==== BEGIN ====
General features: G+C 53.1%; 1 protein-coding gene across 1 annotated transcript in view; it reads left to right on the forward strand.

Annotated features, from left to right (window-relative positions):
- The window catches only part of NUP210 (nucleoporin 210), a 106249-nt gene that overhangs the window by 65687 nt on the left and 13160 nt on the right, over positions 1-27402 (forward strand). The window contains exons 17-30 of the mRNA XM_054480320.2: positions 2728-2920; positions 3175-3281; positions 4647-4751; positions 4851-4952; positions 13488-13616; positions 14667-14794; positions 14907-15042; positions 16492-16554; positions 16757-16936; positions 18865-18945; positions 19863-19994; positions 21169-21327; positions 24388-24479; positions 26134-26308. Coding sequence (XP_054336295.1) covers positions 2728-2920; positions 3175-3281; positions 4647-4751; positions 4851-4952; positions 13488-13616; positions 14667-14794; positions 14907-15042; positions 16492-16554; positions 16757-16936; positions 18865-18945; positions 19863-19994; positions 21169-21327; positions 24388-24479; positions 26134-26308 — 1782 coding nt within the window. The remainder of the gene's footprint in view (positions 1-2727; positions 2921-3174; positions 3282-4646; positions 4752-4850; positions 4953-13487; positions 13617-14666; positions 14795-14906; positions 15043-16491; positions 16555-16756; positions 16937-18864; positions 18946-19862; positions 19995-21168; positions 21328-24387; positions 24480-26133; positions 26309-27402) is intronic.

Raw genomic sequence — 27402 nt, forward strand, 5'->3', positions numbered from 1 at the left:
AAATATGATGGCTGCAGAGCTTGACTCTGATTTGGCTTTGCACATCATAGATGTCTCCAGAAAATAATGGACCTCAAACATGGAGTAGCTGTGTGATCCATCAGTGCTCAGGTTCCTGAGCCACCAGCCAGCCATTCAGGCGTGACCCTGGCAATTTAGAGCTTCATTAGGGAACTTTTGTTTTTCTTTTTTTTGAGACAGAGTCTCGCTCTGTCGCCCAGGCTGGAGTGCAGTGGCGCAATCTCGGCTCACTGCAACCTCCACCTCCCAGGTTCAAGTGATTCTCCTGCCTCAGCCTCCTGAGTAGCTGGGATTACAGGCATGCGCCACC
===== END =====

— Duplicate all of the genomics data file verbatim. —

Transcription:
General features: G+C 53.1%; 1 protein-coding gene across 1 annotated transcript in view; it reads left to right on the forward strand.

Annotated features, from left to right (window-relative positions):
- The window catches only part of NUP210 (nucleoporin 210), a 106249-nt gene that overhangs the window by 65687 nt on the left and 13160 nt on the right, over positions 1-27402 (forward strand). The window contains exons 17-30 of the mRNA XM_054480320.2: positions 2728-2920; positions 3175-3281; positions 4647-4751; positions 4851-4952; positions 13488-13616; positions 14667-14794; positions 14907-15042; positions 16492-16554; positions 16757-16936; positions 18865-18945; positions 19863-19994; positions 21169-21327; positions 24388-24479; positions 26134-26308. Coding sequence (XP_054336295.1) covers positions 2728-2920; positions 3175-3281; positions 4647-4751; positions 4851-4952; positions 13488-13616; positions 14667-14794; positions 14907-15042; positions 16492-16554; positions 16757-16936; positions 18865-18945; positions 19863-19994; positions 21169-21327; positions 24388-24479; positions 26134-26308 — 1782 coding nt within the window. The remainder of the gene's footprint in view (positions 1-2727; positions 2921-3174; positions 3282-4646; positions 4752-4850; positions 4953-13487; positions 13617-14666; positions 14795-14906; positions 15043-16491; positions 16555-16756; positions 16937-18864; positions 18946-19862; positions 19995-21168; positions 21328-24387; positions 24480-26133; positions 26309-27402) is intronic.

Raw genomic sequence — 27402 nt, forward strand, 5'->3', positions numbered from 1 at the left:
AAATATGATGGCTGCAGAGCTTGACTCTGATTTGGCTTTGCACATCATAGATGTCTCCAGAAAATAATGGACCTCAAACATGGAGTAGCTGTGTGATCCATCAGTGCTCAGGTTCCTGAGCCACCAGCCAGCCATTCAGGCGTGACCCTGGCAATTTAGAGCTTCATTAGGGAACTTTTGTTTTTCTTTTTTTTGAGACAGAGTCTCGCTCTGTCGCCCAGGCTGGAGTGCAGTGGCGCAATCTCGGCTCACTGCAACCTCCACCTCCCAGGTTCAAGTGATTCTCCTGCCTCAGCCTCCTGAGTAGCTGGGATTACAGGCATGCGCCACC